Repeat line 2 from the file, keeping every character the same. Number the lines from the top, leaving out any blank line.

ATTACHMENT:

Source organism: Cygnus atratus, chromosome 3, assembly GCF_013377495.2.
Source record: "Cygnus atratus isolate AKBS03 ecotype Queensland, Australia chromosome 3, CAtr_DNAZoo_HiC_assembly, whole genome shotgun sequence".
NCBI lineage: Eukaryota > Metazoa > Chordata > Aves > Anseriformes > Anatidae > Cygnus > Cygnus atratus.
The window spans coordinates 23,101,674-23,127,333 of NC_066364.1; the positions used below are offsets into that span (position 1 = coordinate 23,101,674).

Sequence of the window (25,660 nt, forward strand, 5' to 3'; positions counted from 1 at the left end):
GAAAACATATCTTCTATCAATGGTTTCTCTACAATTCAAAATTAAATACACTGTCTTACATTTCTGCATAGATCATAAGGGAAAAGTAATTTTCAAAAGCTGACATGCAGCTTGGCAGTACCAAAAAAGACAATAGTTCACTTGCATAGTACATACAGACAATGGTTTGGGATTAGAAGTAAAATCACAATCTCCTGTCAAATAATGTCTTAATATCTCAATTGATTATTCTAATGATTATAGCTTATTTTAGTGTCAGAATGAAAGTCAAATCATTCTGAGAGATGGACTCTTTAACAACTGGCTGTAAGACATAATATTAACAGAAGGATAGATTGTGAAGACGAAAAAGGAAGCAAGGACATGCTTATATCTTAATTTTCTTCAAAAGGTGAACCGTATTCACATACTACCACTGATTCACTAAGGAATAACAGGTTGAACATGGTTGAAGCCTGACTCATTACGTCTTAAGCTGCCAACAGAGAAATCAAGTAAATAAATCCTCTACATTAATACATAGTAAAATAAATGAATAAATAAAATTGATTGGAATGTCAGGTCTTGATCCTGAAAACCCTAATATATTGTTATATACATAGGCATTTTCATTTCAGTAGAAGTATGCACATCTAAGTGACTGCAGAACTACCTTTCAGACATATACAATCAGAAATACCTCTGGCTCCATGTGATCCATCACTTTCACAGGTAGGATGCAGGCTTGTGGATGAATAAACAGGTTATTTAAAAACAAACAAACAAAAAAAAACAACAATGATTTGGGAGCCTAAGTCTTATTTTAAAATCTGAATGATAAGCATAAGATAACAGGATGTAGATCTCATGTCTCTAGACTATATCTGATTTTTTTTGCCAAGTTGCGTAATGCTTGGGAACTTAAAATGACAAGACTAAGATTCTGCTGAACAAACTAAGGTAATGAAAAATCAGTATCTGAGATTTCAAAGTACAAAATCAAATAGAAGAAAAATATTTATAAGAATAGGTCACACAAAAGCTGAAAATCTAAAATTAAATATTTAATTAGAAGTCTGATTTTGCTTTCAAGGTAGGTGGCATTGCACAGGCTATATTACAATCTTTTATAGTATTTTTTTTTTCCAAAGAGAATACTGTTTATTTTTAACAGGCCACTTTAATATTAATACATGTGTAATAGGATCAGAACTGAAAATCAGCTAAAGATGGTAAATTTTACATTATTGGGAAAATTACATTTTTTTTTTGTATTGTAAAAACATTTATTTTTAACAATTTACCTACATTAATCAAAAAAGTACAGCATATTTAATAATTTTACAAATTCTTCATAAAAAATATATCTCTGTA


Source record: "Cygnus atratus isolate AKBS03 ecotype Queensland, Australia chromosome 3, CAtr_DNAZoo_HiC_assembly, whole genome shotgun sequence".